Wolfram Alpha!

There is a great new resource out this week for science teachers. Wolfram|Alpha is a new website designed by the man who brought us Mathematica and Wolfram Demonstrations. It is similar in theory to Google and Wikipedia, but it is all about computational knowledge. Read the Daily Tech article here for more information.

To give you an idea of how powerful this search engine is — and to convince you to use it in your classroom(!) — I tried out a couple things. 

First I typed in “Columbia Teachers College” (my graduate school) and found a whole page of results with information ranging from the number of students attending to the number of academic programs and the geographical location.

Next, I entered “Physics” and was amazed with the outcome. The results page is a listing of all the applicable calculations and equations for physics. What is so incredible is the websites ability to compute for you! In the mechanics section you can compute mechanical work, rotational acceleration, and Keplers Law!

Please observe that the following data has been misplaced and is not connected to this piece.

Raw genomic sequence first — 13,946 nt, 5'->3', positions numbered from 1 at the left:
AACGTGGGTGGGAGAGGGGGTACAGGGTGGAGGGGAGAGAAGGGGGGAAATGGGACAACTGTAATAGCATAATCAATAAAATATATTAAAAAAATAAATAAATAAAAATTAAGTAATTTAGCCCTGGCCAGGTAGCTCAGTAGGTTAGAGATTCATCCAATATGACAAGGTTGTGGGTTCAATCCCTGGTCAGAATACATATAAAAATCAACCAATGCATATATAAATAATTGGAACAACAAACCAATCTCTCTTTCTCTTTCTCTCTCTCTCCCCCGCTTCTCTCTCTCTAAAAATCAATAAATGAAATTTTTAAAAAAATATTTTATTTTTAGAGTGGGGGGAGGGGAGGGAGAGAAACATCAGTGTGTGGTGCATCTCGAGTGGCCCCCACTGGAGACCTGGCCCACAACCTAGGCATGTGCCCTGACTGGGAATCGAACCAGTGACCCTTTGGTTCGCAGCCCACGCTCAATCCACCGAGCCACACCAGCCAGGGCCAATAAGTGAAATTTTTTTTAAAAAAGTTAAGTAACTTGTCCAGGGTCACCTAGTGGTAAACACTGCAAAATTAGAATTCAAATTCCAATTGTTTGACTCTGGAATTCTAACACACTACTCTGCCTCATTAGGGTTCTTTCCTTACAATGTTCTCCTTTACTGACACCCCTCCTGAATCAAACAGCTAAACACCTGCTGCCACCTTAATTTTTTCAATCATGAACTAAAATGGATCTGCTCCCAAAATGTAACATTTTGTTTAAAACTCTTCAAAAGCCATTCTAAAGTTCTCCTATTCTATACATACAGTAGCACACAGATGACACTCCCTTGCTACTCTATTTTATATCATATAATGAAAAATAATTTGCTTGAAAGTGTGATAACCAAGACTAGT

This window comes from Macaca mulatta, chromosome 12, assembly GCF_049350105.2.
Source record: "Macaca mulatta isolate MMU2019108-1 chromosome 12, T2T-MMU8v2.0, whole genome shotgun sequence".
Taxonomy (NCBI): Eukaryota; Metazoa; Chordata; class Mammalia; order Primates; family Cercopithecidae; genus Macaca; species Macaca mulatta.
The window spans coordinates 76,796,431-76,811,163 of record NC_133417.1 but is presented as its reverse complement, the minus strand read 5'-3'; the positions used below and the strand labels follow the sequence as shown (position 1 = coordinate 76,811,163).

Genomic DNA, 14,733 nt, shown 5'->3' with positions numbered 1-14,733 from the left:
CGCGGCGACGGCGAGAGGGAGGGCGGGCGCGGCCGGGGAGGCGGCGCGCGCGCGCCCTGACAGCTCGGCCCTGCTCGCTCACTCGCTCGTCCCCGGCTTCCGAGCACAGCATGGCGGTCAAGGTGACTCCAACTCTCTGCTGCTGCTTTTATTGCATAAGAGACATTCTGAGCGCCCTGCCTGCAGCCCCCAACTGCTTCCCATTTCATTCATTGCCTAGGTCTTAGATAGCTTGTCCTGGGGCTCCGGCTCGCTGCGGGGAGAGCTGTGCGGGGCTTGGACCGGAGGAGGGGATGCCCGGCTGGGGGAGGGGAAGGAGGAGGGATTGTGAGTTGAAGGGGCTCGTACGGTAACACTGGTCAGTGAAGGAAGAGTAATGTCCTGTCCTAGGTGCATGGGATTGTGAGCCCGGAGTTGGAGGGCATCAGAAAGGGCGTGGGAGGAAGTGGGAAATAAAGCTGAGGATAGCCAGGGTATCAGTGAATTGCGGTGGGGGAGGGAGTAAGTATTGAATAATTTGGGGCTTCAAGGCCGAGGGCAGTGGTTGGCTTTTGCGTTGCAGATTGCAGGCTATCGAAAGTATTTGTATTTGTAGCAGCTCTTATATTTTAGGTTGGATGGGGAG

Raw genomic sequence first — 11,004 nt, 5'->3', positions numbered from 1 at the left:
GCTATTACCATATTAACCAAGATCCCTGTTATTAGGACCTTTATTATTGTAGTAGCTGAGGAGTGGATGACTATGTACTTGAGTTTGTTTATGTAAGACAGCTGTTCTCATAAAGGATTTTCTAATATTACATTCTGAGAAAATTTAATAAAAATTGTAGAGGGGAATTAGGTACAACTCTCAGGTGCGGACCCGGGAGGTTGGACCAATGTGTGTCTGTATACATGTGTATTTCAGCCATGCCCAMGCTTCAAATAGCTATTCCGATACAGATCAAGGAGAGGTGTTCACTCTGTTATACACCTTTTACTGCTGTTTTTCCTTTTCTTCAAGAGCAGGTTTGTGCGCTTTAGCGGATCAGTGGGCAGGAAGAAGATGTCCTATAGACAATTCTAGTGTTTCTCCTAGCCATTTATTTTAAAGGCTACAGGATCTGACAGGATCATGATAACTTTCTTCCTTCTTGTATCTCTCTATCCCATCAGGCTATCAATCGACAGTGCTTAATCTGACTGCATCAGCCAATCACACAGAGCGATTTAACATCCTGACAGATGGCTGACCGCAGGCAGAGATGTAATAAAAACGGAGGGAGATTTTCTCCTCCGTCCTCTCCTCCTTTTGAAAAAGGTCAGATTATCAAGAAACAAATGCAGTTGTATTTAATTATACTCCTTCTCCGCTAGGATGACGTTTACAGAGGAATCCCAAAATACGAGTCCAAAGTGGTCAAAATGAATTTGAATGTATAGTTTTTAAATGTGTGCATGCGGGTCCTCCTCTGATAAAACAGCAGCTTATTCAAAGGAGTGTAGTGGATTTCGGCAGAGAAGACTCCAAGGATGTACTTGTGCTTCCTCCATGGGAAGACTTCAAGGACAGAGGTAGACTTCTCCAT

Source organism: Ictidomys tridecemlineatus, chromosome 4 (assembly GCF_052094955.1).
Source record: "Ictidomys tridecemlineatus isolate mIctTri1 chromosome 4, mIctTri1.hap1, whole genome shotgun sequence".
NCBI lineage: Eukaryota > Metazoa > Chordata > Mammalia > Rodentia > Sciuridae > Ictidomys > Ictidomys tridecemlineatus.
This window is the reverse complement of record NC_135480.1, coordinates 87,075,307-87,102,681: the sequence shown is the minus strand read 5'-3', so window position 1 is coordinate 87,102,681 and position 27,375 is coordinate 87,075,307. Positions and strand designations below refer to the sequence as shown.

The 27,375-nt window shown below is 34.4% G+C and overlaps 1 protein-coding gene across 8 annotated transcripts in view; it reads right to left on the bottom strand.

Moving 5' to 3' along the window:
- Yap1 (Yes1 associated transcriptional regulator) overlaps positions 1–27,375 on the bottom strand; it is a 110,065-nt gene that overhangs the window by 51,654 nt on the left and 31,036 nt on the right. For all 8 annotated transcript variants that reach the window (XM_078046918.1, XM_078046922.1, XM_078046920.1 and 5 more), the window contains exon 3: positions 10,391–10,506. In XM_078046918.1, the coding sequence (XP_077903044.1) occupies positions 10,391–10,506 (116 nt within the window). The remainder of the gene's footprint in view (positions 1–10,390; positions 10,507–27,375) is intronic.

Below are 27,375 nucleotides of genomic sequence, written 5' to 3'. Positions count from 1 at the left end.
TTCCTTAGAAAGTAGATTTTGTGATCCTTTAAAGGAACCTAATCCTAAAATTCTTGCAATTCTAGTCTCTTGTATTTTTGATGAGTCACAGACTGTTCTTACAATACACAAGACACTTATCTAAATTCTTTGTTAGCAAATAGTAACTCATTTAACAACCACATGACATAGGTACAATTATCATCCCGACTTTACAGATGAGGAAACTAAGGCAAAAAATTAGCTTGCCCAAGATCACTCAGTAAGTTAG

Lastly, I entered my birthday to see what would happen. I didn’t get much information in return (other than the conversion from years into days, months, and weeks), but there’s a space for holidays around the world as well as notable deaths and births. This surprised me because I know I share a birthday with Fidel Castro, Alfred Hitchcock, Danny Bonaduce, and Dan Fogelberg (what a combination!!).

I think this website is going to be a highly useful resource for student research as well as homework help or another bit of technology in the classroom!

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